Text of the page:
Watching Out For Our Clients: Fines, Penalties & Environmental Harm

At Simmonds & Bristow, we see it as one of our primary responsibilities (and core values!) to help our clients stay free from harm. That includes things like safety, compliance and avoiding costly fines, penalties and delays that can happen when things go wrong (or aren’t done the right way the first time!). 
What is environmental harm?
This is a very broad definition, which is why it is so important to understand. It refers to any adverse effect or potential adverse effect. It doesn’t matter whether the harm is permanent or temporary, very slight or very extensive, very brief of very long lasting, very rare or very frequent.
Does it matter whether we caused the harm directly or indirectly?
No, either way it is considered environmental harm.
Does it matter whether we caused the harm from one big activity or from many smaller ones?
No, again, the fact that it resulted in environmental harm is the only relevant issue.

What if I was not aware that my operation was causing environmental harm? Am I then safe from being fined or prosecuted for causing this environmental harm?

Whether you knew about the environmental harm or have been caught completely by surprise, you are still responsible for what has happened. You will still be subject to fines and penalties. However, the type of penalty or fine that you are assessed will be impacted by whether or not the harm was done wilfully. That means that if you had no idea the harm was happening, you may be subject to a lesser penalty.

What are my responsibilities if I realise my operation is causing environmental harm?

You are expected to:

  1. Notify the DES of environmental harm as soon as you become aware of it and
  2. Take immediate reasonable and practical action to minimise the negative effects

It is important to remember that the timeframe for notifying the DES is very short – you must do so within 24 hours or you could be subject to a penalty (and fine) for ‘failure to notify’. This time period relates to providing verbal notification (which can be done by phone). You have 14 days to follow that up in writing.

Contact the 24/7 Pollution Hotline – 1300 130 372 (option 2) or email [email protected]

What if I’m not sure if I’m causing environmental harm?

Simmonds & Bristow can help with this. We can assess your specific operation and provide confidential advice verbally or in writing on whether you are likely to be considered to be causing environmental harm.

What if I’m causing environmental harm but I don’t know how to minimise it?

If you don’t know what to do to minimise the harm, we can provide you with advice on what to do.

What are the types of Environmental Harm?

  • Environmental Nuisance
  • Material Environmental Harm
  • Serious Environmental Harm

Environmental Nuisance:

Here we are talking about unreasonable interference (or likely interference) with an environmental value as a result of aerosols/fumes/light/noise/odour/particles or smoke OR an unhealthy, offensive or unsightly condition because of contamination.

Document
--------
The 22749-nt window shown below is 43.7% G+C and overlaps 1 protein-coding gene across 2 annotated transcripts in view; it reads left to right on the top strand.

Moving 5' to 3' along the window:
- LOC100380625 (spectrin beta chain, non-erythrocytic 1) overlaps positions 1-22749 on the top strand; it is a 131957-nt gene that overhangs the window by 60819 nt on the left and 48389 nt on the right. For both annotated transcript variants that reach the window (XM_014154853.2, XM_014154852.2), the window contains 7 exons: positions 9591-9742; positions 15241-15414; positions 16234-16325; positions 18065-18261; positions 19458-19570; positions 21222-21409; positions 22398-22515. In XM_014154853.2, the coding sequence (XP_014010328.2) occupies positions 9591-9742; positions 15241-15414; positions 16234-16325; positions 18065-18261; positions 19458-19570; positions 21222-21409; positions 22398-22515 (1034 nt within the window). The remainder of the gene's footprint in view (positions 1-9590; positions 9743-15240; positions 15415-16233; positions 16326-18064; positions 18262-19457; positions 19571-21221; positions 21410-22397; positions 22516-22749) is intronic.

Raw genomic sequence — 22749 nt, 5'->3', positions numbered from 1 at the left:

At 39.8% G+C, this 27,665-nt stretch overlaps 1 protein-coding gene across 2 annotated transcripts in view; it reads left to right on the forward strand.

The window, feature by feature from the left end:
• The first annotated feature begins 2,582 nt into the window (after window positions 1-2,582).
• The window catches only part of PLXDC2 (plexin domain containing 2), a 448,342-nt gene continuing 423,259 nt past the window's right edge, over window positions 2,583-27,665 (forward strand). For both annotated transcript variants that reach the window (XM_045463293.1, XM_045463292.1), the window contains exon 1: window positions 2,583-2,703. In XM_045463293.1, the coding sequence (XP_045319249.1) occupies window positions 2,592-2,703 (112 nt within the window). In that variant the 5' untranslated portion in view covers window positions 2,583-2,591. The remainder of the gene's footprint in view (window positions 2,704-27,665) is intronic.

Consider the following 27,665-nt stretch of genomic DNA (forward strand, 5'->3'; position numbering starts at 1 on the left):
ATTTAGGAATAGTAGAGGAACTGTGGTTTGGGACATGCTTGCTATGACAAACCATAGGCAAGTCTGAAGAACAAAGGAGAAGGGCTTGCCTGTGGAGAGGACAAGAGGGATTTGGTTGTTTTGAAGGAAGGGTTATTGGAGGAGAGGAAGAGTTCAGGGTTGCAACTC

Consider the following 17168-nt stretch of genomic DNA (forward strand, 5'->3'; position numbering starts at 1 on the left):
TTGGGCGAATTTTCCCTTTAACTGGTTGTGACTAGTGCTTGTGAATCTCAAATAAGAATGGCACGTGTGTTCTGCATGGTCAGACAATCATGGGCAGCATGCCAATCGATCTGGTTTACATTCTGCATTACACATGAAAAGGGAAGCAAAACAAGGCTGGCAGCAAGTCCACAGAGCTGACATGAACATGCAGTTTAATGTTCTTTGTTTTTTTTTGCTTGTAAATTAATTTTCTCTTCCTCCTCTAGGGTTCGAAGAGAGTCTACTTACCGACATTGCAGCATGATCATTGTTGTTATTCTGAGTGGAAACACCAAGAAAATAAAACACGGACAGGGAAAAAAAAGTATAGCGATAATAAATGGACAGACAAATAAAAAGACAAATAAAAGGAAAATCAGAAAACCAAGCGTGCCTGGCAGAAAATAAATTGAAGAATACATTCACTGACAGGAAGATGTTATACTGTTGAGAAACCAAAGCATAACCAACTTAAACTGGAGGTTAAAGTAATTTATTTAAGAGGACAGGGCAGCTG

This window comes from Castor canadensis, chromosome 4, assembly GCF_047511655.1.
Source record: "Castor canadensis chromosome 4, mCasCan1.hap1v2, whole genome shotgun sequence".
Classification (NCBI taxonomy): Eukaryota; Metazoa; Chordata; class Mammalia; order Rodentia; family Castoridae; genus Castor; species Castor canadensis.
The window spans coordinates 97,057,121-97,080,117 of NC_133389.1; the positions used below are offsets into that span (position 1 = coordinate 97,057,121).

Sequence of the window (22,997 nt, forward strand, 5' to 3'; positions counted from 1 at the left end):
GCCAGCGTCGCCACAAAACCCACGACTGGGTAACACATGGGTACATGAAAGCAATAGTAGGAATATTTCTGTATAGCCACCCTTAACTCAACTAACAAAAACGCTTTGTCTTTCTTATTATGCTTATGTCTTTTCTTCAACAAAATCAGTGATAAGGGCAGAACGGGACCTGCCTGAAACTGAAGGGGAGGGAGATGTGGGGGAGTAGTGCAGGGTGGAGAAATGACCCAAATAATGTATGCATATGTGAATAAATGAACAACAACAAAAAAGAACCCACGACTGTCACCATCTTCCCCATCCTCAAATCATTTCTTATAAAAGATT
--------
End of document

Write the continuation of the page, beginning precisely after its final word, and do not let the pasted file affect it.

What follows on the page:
The DES also considers how much it would cost to prevent this damage or to rehabilitate the environment after this type of harm takes place. For Environmental Nuisance, this amount is less than $5000.

Material Environmental Harm:

If the environmental harm is not trivial or negligible or causes potential or actual damage to property to a value greater than $5,000 but less than $50,000, it is considered Material Environmental Harm.

Serious Environmental Harm:

This refers to harm that is irreversible, of a high impact or widespread, or can be harm that is caused to an area of high conservation value or special significance such as a National Park or World Heritage Area. The threshold value for this type of harm is greater than $50,000 in damage or in costs to prevent or fix damage caused by this type of harm.

How Environmental Authorities Can Help You Plan/Prevent Harm:

Your environmental authority will often dictate what environmental harm your activity might result in and provide conditions to help you prevent harm from occurring, or to help minimise the harm. When you receive your Environmental Authorities (EA) from DES, you will be given conditions that you need to comply with.

What Happens We Don’t Comply with Our EA Conditions?

If you don’t adhere to these conditions, you are considered to be non-compliant or in breach of your Environmental Authority. Unless you have taken reasonable and practical measures and actions, and can show as much, the DES are likely to issue you with an infringement notice, which can include fines and penalties, or they may undertake a prosecution against you.

How are penalties assessed/communicated?

PIN – Penalty Infringement Notices are expressed in terms of penalty units, with different types of breaches having different values of maximum penalty units, or a minimum imprisonment term.

One penalty unit equates to a certain monetary value, which can change from state to state and between federal and state governments.